Another new organisation in my constituency is called GoVox. It has already been in discussions with NHS Digital, and NHSX, about online ways of improving mental health for young people. Increasing funding matters, and it is always worth stating and restating in the Bill that these are minimum numbers, not maximum numbers. This money is hugely needed, and it should make a big practical difference.
On the pleas from Opposition Members—in relation to new clauses 1, 2 and 9, and a few others, which say that the Government must report on this or must do that—I urge the Minister for Health to commit in his response to showing how he and the Government will improve the existing reporting procedures and mechanisms so that the House can be kept fully informed. My right hon. Friend John Redwood spoke about how Members of Parliament often feel distant, not from information about funding, but from outcomes. Will the Minister explain how the Government could improve that delivery mechanism, as that would allay some concerns across the Committee?
New clause 10 is fairly ridiculous as it is a rehash of the argument that we had at the back end of last year—[Interruption.] It has not been selected. You agree with me, Dame Rosie, so I do not need to talk about how ridiculous it is. [Interruption.] Forgive me. Dame Rosie has no view, and it is important to put that on the record.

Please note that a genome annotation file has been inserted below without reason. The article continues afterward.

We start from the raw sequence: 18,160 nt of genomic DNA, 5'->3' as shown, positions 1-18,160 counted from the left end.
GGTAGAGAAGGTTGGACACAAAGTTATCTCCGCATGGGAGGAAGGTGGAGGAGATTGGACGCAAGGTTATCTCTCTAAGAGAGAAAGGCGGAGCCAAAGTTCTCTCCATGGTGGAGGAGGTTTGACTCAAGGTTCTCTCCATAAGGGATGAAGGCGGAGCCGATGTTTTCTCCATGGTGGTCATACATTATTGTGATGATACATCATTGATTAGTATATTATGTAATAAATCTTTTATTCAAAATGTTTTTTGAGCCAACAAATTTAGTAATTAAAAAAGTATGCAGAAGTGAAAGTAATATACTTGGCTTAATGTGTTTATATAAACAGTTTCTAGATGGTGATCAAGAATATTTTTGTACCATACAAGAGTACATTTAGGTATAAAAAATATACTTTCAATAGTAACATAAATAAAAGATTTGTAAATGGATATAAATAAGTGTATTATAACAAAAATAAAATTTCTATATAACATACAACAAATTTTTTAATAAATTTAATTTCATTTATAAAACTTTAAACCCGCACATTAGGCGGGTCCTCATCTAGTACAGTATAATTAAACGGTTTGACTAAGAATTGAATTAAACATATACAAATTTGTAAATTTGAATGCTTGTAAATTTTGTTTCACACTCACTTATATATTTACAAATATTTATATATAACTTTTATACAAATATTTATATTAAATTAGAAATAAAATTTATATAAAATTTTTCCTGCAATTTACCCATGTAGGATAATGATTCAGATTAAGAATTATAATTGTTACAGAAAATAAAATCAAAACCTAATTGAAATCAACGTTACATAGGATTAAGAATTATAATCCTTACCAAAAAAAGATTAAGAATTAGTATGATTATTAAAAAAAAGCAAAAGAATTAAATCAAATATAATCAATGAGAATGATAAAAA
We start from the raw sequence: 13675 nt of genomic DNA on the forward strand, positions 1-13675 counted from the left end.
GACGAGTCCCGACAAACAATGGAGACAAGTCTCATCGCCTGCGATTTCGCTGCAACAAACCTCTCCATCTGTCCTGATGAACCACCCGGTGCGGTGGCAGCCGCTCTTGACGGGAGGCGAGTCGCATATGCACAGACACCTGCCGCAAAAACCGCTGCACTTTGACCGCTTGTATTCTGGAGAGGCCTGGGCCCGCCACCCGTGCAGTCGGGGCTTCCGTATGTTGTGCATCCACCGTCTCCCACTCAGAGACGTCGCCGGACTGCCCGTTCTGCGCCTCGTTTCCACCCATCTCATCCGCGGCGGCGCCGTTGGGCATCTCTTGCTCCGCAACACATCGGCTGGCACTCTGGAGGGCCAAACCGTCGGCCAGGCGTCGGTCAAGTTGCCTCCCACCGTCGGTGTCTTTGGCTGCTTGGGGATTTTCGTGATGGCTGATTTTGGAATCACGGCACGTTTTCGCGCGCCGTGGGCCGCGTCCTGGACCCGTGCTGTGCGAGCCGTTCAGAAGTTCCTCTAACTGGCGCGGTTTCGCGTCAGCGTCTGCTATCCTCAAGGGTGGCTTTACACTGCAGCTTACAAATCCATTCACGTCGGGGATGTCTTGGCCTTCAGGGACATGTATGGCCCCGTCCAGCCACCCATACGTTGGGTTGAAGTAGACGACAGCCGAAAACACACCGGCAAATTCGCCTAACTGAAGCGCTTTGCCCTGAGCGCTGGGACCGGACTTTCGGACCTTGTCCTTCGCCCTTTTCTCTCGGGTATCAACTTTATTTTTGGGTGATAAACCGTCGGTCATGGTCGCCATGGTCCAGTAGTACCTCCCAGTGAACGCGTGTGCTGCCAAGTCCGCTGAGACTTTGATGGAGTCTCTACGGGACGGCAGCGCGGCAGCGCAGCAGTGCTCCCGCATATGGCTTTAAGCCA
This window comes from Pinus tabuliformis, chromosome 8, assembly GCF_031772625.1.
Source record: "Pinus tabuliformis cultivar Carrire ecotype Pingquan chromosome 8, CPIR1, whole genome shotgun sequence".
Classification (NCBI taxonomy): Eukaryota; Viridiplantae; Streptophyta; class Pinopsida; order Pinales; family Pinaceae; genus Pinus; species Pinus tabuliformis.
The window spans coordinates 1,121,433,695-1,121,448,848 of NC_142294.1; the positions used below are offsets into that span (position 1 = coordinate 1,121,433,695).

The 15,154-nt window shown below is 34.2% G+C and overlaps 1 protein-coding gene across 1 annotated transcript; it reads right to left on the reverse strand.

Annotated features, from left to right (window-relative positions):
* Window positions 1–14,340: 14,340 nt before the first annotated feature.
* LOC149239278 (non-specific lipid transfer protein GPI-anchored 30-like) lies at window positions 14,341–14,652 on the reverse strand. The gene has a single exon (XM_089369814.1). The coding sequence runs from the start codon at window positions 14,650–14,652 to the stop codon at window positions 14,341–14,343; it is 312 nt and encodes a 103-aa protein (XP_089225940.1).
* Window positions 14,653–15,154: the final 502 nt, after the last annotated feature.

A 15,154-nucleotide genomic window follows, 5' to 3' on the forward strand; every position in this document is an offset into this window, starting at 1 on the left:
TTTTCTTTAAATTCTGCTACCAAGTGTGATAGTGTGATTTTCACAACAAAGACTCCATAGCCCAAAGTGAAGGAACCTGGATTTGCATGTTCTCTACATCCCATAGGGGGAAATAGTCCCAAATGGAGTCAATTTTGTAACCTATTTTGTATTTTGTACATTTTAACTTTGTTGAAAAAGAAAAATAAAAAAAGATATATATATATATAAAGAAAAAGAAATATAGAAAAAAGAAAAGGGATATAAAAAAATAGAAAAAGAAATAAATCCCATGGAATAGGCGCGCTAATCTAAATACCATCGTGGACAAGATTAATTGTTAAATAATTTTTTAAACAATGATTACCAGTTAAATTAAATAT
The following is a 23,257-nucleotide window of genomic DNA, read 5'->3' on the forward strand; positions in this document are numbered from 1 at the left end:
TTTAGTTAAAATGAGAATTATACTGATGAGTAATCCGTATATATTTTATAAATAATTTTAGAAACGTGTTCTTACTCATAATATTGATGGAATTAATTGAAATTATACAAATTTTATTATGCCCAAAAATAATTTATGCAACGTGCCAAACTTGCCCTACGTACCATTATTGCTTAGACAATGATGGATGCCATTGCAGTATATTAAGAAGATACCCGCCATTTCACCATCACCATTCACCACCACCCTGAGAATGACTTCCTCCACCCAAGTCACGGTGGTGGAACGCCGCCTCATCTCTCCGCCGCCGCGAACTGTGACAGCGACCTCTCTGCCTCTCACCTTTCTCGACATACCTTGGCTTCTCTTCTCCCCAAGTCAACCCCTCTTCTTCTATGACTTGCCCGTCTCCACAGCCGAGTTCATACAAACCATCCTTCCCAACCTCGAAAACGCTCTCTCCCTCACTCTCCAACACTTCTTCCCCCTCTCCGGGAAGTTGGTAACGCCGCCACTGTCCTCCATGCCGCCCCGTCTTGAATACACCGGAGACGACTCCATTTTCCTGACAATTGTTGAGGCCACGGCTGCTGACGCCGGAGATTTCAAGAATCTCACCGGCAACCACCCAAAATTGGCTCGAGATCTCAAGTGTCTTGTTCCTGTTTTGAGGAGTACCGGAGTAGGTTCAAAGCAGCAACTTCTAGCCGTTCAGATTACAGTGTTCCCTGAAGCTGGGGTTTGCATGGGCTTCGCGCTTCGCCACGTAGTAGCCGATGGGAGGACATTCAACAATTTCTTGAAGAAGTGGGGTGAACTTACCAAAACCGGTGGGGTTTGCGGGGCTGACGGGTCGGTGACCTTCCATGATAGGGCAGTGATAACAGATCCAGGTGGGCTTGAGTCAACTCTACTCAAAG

In the context of the Bill, we must remember what we are here for. I speak with generosity to Labour Members who I know care deeply about the NHS, but we are not here to try to score points; we are here to improve the state of our NHS. Everybody recognises that this is a good Bill, yet many of the amendments appear designed to create some sort of artificial dividing line between Members on this side of the Committee and that side, regarding who cares the most about the NHS or mental health. I urge all hon. Members to remember that the purpose of this Bill is to increase funding to our NHS and improve our mental health services, and I therefore do not support the amendments.